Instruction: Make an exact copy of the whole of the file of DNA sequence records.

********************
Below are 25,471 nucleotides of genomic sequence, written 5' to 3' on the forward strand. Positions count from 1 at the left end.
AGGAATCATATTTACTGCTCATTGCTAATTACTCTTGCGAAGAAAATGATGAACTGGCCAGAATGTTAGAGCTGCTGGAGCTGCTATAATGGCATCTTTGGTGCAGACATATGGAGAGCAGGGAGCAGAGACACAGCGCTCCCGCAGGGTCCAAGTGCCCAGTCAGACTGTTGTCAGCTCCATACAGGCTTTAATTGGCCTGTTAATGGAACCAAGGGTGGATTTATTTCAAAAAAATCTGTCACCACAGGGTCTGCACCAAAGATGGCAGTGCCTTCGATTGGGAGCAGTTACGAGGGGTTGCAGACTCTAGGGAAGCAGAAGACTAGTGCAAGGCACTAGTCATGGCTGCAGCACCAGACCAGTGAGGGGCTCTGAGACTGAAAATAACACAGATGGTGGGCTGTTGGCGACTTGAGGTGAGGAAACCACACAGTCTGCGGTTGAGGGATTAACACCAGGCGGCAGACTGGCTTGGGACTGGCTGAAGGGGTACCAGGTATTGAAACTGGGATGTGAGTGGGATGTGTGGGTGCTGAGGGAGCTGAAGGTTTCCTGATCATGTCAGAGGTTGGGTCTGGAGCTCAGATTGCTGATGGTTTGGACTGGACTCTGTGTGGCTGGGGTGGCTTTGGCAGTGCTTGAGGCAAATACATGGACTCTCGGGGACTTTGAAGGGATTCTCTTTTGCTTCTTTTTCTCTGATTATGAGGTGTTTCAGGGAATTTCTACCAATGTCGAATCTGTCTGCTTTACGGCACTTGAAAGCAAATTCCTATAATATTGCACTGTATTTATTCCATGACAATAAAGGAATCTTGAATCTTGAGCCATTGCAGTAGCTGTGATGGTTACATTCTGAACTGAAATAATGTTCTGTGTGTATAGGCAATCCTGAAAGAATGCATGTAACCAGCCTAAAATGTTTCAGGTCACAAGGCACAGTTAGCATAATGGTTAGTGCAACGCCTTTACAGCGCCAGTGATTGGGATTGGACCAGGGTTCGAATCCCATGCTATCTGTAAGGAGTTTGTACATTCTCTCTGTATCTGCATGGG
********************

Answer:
Below are 25,471 nucleotides of genomic sequence, written 5' to 3' on the forward strand. Positions count from 1 at the left end.
AGGAATCATATTTACTGCTCATTGCTAATTACTCTTGCGAAGAAAATGATGAACTGGCCAGAATGTTAGAGCTGCTGGAGCTGCTATAATGGCATCTTTGGTGCAGACATATGGAGAGCAGGGAGCAGAGACACAGCGCTCCCGCAGGGTCCAAGTGCCCAGTCAGACTGTTGTCAGCTCCATACAGGCTTTAATTGGCCTGTTAATGGAACCAAGGGTGGATTTATTTCAAAAAAATCTGTCACCACAGGGTCTGCACCAAAGATGGCAGTGCCTTCGATTGGGAGCAGTTACGAGGGGTTGCAGACTCTAGGGAAGCAGAAGACTAGTGCAAGGCACTAGTCATGGCTGCAGCACCAGACCAGTGAGGGGCTCTGAGACTGAAAATAACACAGATGGTGGGCTGTTGGCGACTTGAGGTGAGGAAACCACACAGTCTGCGGTTGAGGGATTAACACCAGGCGGCAGACTGGCTTGGGACTGGCTGAAGGGGTACCAGGTATTGAAACTGGGATGTGAGTGGGATGTGTGGGTGCTGAGGGAGCTGAAGGTTTCCTGATCATGTCAGAGGTTGGGTCTGGAGCTCAGATTGCTGATGGTTTGGACTGGACTCTGTGTGGCTGGGGTGGCTTTGGCAGTGCTTGAGGCAAATACATGGACTCTCGGGGACTTTGAAGGGATTCTCTTTTGCTTCTTTTTCTCTGATTATGAGGTGTTTCAGGGAATTTCTACCAATGTCGAATCTGTCTGCTTTACGGCACTTGAAAGCAAATTCCTATAATATTGCACTGTATTTATTCCATGACAATAAAGGAATCTTGAATCTTGAGCCATTGCAGTAGCTGTGATGGTTACATTCTGAACTGAAATAATGTTCTGTGTGTATAGGCAATCCTGAAAGAATGCATGTAACCAGCCTAAAATGTTTCAGGTCACAAGGCACAGTTAGCATAATGGTTAGTGCAACGCCTTTACAGCGCCAGTGATTGGGATTGGACCAGGGTTCGAATCCCATGCTATCTGTAAGGAGTTTGTACATTCTCTCTGTATCTGCATGGG